A video of Joseph R. Biden Jr. deceptively edited to make it appear as though he were admitting to voter fraud was viewed more than 17 million times on social media platforms, according to Avaaz, a progressive human-rights nonprofit that studied the video.
The video was an edited clip from an Oct. 24 appearance by Mr. Biden, the Democratic presidential nominee, on the podcast “Pod Save America.” When asked about efforts to bolster election security, Mr. Biden gave a long answer and discussed Obama administration efforts to protect against voter fraud. He added that he had put together “the most extensive and inclusive voter fraud organization in the history of American politics.”
The deceptively edited video featuring that part of his statement — taken out of context to make it appear that Mr. Biden supported voter fraud — was shared on dozens of right-wing YouTube channels, Twitter accounts and Facebook pages. It was not clear on Monday who had made the edited video.
A spokesman for Mr. Biden’s campaign clarified that he, as seen in the full video, was discussing his efforts to prevent voter fraud.
“We have assembled the most robust and sophisticated team in presidential campaign history to confront voter suppression and fight voter fraud however it may present itself,” said TJ Ducklo, the campaign’s national press secretary.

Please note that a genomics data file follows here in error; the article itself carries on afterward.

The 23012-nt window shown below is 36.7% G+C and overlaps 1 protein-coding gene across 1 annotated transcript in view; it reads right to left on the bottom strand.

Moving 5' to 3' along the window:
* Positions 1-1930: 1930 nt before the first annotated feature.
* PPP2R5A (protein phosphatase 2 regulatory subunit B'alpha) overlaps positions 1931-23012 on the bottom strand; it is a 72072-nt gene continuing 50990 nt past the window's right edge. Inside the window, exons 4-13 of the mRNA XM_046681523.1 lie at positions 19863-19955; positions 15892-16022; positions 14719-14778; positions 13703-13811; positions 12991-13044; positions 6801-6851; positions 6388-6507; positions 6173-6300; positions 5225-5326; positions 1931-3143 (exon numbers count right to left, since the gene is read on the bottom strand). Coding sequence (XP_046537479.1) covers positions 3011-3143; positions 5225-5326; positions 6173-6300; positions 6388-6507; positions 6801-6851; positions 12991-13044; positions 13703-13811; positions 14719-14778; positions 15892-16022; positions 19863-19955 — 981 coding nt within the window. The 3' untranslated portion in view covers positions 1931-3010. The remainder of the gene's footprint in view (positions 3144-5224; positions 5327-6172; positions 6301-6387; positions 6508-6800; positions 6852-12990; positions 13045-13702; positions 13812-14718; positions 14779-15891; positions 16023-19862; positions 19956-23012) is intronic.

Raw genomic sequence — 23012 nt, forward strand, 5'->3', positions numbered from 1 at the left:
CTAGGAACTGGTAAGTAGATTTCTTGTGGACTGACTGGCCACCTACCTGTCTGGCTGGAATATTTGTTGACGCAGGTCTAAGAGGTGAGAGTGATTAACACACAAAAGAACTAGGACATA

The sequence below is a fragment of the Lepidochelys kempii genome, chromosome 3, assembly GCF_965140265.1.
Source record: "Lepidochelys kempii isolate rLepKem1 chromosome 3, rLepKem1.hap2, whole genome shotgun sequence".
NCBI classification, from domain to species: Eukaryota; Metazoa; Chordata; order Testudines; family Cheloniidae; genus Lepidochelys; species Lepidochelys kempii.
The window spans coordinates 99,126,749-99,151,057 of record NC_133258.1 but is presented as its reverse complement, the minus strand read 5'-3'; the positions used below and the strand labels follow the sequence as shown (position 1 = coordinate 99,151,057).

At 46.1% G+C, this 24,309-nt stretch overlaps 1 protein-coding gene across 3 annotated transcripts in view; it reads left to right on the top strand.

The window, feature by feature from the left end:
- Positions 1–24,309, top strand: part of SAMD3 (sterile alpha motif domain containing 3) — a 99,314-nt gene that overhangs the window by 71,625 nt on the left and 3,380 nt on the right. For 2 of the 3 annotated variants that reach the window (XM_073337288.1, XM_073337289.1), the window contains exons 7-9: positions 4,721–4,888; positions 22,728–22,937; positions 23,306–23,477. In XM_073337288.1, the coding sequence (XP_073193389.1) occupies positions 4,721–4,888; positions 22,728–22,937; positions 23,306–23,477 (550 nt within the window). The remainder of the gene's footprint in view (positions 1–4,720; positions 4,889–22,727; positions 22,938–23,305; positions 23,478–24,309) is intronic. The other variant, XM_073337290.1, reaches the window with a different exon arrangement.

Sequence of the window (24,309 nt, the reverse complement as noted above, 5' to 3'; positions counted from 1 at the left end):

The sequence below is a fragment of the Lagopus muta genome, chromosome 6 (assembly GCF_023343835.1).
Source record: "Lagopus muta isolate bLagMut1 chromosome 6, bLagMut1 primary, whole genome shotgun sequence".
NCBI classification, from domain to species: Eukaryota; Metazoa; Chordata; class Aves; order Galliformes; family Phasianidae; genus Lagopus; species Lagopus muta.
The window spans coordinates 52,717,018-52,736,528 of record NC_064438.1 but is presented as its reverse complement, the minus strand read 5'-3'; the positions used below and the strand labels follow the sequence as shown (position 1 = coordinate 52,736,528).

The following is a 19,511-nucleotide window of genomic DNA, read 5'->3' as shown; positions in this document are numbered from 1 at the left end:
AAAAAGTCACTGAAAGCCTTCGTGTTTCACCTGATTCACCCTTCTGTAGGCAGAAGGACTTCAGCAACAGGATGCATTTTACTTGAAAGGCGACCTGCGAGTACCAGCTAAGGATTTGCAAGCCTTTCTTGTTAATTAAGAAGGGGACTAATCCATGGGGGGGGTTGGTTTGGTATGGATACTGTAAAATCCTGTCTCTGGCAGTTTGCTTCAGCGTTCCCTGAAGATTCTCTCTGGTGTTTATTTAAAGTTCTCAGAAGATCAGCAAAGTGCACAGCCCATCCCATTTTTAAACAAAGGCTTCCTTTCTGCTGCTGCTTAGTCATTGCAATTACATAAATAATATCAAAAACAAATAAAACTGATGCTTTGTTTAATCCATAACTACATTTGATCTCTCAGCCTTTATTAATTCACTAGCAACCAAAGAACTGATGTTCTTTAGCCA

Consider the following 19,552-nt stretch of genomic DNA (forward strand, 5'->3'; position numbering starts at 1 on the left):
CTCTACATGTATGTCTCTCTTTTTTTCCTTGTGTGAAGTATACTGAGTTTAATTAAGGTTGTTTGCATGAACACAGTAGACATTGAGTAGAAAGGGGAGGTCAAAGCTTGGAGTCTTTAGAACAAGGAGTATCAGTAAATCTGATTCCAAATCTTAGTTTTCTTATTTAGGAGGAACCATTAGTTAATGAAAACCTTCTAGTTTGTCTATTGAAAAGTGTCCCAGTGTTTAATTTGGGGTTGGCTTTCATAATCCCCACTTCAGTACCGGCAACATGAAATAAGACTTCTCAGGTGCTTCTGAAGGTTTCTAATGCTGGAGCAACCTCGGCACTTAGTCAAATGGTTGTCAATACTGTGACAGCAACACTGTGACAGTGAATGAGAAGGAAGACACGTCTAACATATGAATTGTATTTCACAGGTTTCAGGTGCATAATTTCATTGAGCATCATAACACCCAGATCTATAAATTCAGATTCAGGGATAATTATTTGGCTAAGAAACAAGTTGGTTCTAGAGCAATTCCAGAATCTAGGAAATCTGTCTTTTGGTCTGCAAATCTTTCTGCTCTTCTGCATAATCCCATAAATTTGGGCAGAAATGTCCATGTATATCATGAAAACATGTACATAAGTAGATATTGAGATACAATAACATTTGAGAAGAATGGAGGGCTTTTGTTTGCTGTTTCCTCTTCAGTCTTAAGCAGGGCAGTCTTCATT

Social media companies had a haphazard response to the video.
Facebook, where the video had received hundreds of thousands of views, added a label to some versions of the video warning viewers that it lacked context and contained misleading information. But other versions did not receive a label, and on Monday evening it was unclear why.
A post about the video that had more than 110,000 views on the Facebook page of President Trump’s son Eric was labeled. But a post on the Team Trump Facebook page, which was viewed more than 264,000 times, was not.
Facebook did not respond to a request for comment.
Several versions of the video shared on YouTube by President Trump and right-wing figures were viewed more than 800,000 times. There was no label on any of those videos, and Ivy Choi, a YouTube spokeswoman, said the videos did not violate YouTube’s Community Guidelines. YouTube also has a “fact check information panel” above its search results.
When people searched for videos on YouTube with terms like “Joe Biden voter fraud,” the company featured the original, unedited video ahead of the many edited versions, Ms. Choi said.
On Twitter, where several high-profile accounts shared the video, it had more than 8.4 million views and had been shared thousands of times by Monday evening. The company was reviewing the video, a Twitter spokesman said.
The video was one of several shared by right-wing accounts over the weekend that tried to discredit the Biden campaign.
Another video was altered to make it appear as though Mr. Biden were addressing the wrong state during a campaign stop. In the video, he was addressing a crowd in St. Paul, Minn., when he said, “Hello, Minnesota!”
In an edited version of the video, banners behind Mr. Biden were altered to read “Tampa, Florida.” That video had been viewed over one million times on Twitter, according to a report on CNN.
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